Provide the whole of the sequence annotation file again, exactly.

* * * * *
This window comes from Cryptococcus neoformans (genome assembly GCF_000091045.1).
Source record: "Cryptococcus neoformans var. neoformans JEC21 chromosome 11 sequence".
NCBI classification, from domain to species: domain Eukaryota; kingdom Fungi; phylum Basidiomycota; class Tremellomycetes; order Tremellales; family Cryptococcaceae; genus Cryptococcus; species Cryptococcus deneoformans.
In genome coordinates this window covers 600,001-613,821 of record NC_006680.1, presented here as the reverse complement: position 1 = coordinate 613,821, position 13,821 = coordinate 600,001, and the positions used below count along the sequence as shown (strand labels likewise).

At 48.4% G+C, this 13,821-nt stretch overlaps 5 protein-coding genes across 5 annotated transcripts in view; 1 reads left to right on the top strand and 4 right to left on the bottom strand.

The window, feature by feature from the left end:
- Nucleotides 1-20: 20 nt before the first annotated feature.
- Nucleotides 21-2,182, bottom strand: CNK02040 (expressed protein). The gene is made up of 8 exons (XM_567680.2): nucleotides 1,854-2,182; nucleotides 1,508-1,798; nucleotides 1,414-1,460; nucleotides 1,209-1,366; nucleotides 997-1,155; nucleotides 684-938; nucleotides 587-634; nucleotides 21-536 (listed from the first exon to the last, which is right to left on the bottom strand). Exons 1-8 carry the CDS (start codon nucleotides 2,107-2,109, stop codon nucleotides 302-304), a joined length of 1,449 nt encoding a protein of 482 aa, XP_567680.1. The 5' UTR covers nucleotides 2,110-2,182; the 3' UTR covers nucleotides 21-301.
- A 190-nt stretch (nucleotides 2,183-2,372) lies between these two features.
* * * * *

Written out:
This window comes from Cryptococcus neoformans (genome assembly GCF_000091045.1).
Source record: "Cryptococcus neoformans var. neoformans JEC21 chromosome 11 sequence".
NCBI classification, from domain to species: domain Eukaryota; kingdom Fungi; phylum Basidiomycota; class Tremellomycetes; order Tremellales; family Cryptococcaceae; genus Cryptococcus; species Cryptococcus deneoformans.
In genome coordinates this window covers 600,001-613,821 of record NC_006680.1, presented here as the reverse complement: position 1 = coordinate 613,821, position 13,821 = coordinate 600,001, and the positions used below count along the sequence as shown (strand labels likewise).

At 48.4% G+C, this 13,821-nt stretch overlaps 5 protein-coding genes across 5 annotated transcripts in view; 1 reads left to right on the top strand and 4 right to left on the bottom strand.

The window, feature by feature from the left end:
- Nucleotides 1-20: 20 nt before the first annotated feature.
- Nucleotides 21-2,182, bottom strand: CNK02040 (expressed protein). The gene is made up of 8 exons (XM_567680.2): nucleotides 1,854-2,182; nucleotides 1,508-1,798; nucleotides 1,414-1,460; nucleotides 1,209-1,366; nucleotides 997-1,155; nucleotides 684-938; nucleotides 587-634; nucleotides 21-536 (listed from the first exon to the last, which is right to left on the bottom strand). Exons 1-8 carry the CDS (start codon nucleotides 2,107-2,109, stop codon nucleotides 302-304), a joined length of 1,449 nt encoding a protein of 482 aa, XP_567680.1. The 5' UTR covers nucleotides 2,110-2,182; the 3' UTR covers nucleotides 21-301.
- A 190-nt stretch (nucleotides 2,183-2,372) lies between these two features.